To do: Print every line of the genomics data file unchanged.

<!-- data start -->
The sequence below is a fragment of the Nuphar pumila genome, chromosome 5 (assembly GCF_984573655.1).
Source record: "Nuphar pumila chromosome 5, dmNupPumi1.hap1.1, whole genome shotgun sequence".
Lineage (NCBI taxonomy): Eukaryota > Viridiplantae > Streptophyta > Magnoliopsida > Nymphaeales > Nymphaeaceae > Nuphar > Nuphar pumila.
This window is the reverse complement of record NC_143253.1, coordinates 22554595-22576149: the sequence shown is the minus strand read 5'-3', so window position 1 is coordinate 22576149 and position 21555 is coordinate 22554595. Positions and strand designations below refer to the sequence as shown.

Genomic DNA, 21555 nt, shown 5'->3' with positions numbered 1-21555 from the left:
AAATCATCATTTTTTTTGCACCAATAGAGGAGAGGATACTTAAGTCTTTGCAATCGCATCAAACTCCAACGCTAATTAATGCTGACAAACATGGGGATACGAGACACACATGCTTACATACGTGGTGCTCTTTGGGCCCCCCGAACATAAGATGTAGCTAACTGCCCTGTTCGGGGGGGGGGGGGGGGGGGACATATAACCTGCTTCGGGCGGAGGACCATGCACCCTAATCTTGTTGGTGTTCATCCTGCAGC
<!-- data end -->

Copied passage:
The sequence below is a fragment of the Nuphar pumila genome, chromosome 5 (assembly GCF_984573655.1).
Source record: "Nuphar pumila chromosome 5, dmNupPumi1.hap1.1, whole genome shotgun sequence".
Lineage (NCBI taxonomy): Eukaryota > Viridiplantae > Streptophyta > Magnoliopsida > Nymphaeales > Nymphaeaceae > Nuphar > Nuphar pumila.
This window is the reverse complement of record NC_143253.1, coordinates 22554595-22576149: the sequence shown is the minus strand read 5'-3', so window position 1 is coordinate 22576149 and position 21555 is coordinate 22554595. Positions and strand designations below refer to the sequence as shown.

Genomic DNA, 21555 nt, shown 5'->3' with positions numbered 1-21555 from the left:
AAATCATCATTTTTTTTGCACCAATAGAGGAGAGGATACTTAAGTCTTTGCAATCGCATCAAACTCCAACGCTAATTAATGCTGACAAACATGGGGATACGAGACACACATGCTTACATACGTGGTGCTCTTTGGGCCCCCCGAACATAAGATGTAGCTAACTGCCCTGTTCGGGGGGGGGGGGGGGGGGGACATATAACCTGCTTCGGGCGGAGGACCATGCACCCTAATCTTGTTGGTGTTCATCCTGCAGC